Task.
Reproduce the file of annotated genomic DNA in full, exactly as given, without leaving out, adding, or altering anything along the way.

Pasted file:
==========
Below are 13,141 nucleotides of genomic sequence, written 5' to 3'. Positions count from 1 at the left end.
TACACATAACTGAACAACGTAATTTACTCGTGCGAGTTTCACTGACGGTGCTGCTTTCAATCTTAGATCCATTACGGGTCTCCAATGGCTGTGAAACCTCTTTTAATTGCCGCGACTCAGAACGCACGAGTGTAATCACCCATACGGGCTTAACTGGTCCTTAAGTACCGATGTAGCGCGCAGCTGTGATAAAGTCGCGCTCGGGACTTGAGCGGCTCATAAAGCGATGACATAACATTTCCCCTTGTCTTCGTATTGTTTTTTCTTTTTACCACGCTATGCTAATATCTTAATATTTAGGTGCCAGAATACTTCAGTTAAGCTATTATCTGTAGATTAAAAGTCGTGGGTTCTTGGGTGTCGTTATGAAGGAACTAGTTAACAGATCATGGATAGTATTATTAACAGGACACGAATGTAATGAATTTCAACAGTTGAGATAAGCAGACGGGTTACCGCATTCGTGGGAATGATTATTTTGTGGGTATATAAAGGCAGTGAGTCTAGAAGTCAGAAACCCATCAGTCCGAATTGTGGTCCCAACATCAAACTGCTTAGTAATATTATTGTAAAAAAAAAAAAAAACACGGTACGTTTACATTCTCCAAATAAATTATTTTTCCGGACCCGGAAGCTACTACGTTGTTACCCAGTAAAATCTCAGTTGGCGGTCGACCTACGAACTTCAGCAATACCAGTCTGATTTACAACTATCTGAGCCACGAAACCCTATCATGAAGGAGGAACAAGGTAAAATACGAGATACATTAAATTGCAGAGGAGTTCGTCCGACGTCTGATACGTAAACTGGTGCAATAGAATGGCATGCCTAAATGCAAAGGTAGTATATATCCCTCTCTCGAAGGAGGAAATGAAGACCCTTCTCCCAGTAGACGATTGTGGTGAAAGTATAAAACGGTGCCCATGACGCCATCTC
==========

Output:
Below are 13,141 nucleotides of genomic sequence, written 5' to 3'. Positions count from 1 at the left end.
TACACATAACTGAACAACGTAATTTACTCGTGCGAGTTTCACTGACGGTGCTGCTTTCAATCTTAGATCCATTACGGGTCTCCAATGGCTGTGAAACCTCTTTTAATTGCCGCGACTCAGAACGCACGAGTGTAATCACCCATACGGGCTTAACTGGTCCTTAAGTACCGATGTAGCGCGCAGCTGTGATAAAGTCGCGCTCGGGACTTGAGCGGCTCATAAAGCGATGACATAACATTTCCCCTTGTCTTCGTATTGTTTTTTCTTTTTACCACGCTATGCTAATATCTTAATATTTAGGTGCCAGAATACTTCAGTTAAGCTATTATCTGTAGATTAAAAGTCGTGGGTTCTTGGGTGTCGTTATGAAGGAACTAGTTAACAGATCATGGATAGTATTATTAACAGGACACGAATGTAATGAATTTCAACAGTTGAGATAAGCAGACGGGTTACCGCATTCGTGGGAATGATTATTTTGTGGGTATATAAAGGCAGTGAGTCTAGAAGTCAGAAACCCATCAGTCCGAATTGTGGTCCCAACATCAAACTGCTTAGTAATATTATTGTAAAAAAAAAAAAAAACACGGTACGTTTACATTCTCCAAATAAATTATTTTTCCGGACCCGGAAGCTACTACGTTGTTACCCAGTAAAATCTCAGTTGGCGGTCGACCTACGAACTTCAGCAATACCAGTCTGATTTACAACTATCTGAGCCACGAAACCCTATCATGAAGGAGGAACAAGGTAAAATACGAGATACATTAAATTGCAGAGGAGTTCGTCCGACGTCTGATACGTAAACTGGTGCAATAGAATGGCATGCCTAAATGCAAAGGTAGTATATATCCCTCTCTCGAAGGAGGAAATGAAGACCCTTCTCCCAGTAGACGATTGTGGTGAAAGTATAAAACGGTGCCCATGACGCCATCTC